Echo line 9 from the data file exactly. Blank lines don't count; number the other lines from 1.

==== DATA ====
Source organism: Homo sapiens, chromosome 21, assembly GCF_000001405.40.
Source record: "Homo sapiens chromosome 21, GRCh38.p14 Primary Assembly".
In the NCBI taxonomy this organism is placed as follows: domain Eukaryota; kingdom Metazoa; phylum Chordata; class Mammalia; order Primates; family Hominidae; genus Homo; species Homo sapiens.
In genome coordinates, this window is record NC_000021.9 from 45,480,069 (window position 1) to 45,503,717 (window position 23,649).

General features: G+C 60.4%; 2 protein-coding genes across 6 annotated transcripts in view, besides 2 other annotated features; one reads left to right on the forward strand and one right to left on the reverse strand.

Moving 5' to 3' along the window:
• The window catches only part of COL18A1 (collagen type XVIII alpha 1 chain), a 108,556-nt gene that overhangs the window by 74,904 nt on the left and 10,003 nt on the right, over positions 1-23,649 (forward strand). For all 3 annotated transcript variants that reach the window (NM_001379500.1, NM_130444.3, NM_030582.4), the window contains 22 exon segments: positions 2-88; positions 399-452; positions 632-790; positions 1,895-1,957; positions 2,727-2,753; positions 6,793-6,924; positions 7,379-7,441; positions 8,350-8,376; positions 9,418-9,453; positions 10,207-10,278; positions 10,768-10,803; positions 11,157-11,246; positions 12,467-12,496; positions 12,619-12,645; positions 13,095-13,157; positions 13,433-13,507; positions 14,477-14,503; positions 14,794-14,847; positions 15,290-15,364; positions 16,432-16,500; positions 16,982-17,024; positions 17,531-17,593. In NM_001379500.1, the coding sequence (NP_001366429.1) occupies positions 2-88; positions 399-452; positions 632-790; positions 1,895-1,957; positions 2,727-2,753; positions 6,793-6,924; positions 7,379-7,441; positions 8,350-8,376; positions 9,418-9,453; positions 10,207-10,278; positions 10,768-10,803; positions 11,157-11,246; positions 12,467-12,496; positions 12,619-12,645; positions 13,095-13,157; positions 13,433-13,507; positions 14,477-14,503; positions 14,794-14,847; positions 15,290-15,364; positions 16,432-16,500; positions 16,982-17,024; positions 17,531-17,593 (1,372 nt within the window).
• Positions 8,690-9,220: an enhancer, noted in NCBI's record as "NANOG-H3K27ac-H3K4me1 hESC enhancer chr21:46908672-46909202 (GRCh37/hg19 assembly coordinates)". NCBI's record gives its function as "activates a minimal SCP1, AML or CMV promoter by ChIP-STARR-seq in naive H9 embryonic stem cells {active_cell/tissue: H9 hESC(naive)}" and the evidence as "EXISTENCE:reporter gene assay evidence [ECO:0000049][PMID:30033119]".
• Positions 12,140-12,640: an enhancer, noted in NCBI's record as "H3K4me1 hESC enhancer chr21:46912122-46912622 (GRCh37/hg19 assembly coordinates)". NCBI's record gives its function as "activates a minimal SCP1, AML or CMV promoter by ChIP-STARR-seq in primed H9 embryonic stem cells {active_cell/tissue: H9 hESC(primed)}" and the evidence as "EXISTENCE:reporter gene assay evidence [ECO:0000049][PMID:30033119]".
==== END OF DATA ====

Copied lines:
• Positions 12,140-12,640: an enhancer, noted in NCBI's record as "H3K4me1 hESC enhancer chr21:46912122-46912622 (GRCh37/hg19 assembly coordinates)". NCBI's record gives its function as "activates a minimal SCP1, AML or CMV promoter by ChIP-STARR-seq in primed H9 embryonic stem cells {active_cell/tissue: H9 hESC(primed)}" and the evidence as "EXISTENCE:reporter gene assay evidence [ECO:0000049][PMID:30033119]".